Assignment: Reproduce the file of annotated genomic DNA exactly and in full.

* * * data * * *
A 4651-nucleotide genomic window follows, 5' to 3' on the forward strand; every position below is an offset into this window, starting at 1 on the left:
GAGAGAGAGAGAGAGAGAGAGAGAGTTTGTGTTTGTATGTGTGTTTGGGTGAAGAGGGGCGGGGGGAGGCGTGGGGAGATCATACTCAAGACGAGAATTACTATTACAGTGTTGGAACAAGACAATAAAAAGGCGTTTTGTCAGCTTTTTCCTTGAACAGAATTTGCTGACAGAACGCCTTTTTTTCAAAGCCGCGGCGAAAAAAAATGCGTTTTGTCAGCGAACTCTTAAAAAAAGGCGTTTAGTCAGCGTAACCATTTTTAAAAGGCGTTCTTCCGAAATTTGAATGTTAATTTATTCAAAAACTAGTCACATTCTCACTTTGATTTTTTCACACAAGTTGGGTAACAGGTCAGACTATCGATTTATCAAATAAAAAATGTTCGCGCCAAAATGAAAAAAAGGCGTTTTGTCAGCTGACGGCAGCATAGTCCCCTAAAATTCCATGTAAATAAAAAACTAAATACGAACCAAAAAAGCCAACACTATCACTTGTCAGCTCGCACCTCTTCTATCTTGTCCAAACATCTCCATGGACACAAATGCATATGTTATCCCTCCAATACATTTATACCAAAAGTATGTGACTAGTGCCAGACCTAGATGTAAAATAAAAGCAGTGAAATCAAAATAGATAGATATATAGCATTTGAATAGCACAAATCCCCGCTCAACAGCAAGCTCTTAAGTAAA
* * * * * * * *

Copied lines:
A 4651-nucleotide genomic window follows, 5' to 3' on the forward strand; every position below is an offset into this window, starting at 1 on the left:
GAGAGAGAGAGAGAGAGAGAGAGAGTTTGTGTTTGTATGTGTGTTTGGGTGAAGAGGGGCGGGGGGAGGCGTGGGGAGATCATACTCAAGACGAGAATTACTATTACAGTGTTGGAACAAGACAATAAAAAGGCGTTTTGTCAGCTTTTTCCTTGAACAGAATTTGCTGACAGAACGCCTTTTTTTCAAAGCCGCGGCGAAAAAAAATGCGTTTTGTCAGCGAACTCTTAAAAAAAGGCGTTTAGTCAGCGTAACCATTTTTAAAAGGCGTTCTTCCGAAATTTGAATGTTAATTTATTCAAAAACTAGTCACATTCTCACTTTGATTTTTTCACACAAGTTGGGTAACAGGTCAGACTATCGATTTATCAAATAAAAAATGTTCGCGCCAAAATGAAAAAAAGGCGTTTTGTCAGCTGACGGCAGCATAGTCCCCTAAAATTCCATGTAAATAAAAAACTAAATACGAACCAAAAAAGCCAACACTATCACTTGTCAGCTCGCACCTCTTCTATCTTGTCCAAACATCTCCATGGACACAAATGCATATGTTATCCCTCCAATACATTTATACCAAAAGTATGTGACTAGTGCCAGACCTAGATGTAAAATAAAAGCAGTGAAATCAAAATAGATAGATATATAGCATTTGAATAGCACAAATCCCCGCTCAACAGCAAGCTCTTAAGTAAA